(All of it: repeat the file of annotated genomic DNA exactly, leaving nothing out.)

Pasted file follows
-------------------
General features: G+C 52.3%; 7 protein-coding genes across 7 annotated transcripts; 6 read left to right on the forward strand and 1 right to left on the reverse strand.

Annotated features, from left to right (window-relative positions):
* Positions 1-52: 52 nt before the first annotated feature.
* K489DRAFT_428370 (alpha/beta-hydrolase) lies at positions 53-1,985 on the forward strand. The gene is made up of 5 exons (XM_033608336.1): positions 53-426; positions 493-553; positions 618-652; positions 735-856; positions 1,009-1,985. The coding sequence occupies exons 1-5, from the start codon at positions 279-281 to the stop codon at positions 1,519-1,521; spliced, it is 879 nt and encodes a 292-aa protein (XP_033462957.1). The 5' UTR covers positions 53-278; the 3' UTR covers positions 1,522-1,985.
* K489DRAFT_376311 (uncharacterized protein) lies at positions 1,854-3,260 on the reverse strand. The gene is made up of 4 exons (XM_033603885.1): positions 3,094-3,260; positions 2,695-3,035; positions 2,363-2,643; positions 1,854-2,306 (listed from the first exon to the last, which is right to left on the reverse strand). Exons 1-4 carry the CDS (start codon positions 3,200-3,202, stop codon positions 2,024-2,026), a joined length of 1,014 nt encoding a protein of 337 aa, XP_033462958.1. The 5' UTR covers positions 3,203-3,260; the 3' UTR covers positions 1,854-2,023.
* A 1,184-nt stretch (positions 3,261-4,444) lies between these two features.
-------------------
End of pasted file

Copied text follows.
General features: G+C 52.3%; 7 protein-coding genes across 7 annotated transcripts; 6 read left to right on the forward strand and 1 right to left on the reverse strand.

Annotated features, from left to right (window-relative positions):
* Positions 1-52: 52 nt before the first annotated feature.
* K489DRAFT_428370 (alpha/beta-hydrolase) lies at positions 53-1,985 on the forward strand. The gene is made up of 5 exons (XM_033608336.1): positions 53-426; positions 493-553; positions 618-652; positions 735-856; positions 1,009-1,985. The coding sequence occupies exons 1-5, from the start codon at positions 279-281 to the stop codon at positions 1,519-1,521; spliced, it is 879 nt and encodes a 292-aa protein (XP_033462957.1). The 5' UTR covers positions 53-278; the 3' UTR covers positions 1,522-1,985.
* K489DRAFT_376311 (uncharacterized protein) lies at positions 1,854-3,260 on the reverse strand. The gene is made up of 4 exons (XM_033603885.1): positions 3,094-3,260; positions 2,695-3,035; positions 2,363-2,643; positions 1,854-2,306 (listed from the first exon to the last, which is right to left on the reverse strand). Exons 1-4 carry the CDS (start codon positions 3,200-3,202, stop codon positions 2,024-2,026), a joined length of 1,014 nt encoding a protein of 337 aa, XP_033462958.1. The 5' UTR covers positions 3,203-3,260; the 3' UTR covers positions 1,854-2,023.
* A 1,184-nt stretch (positions 3,261-4,444) lies between these two features.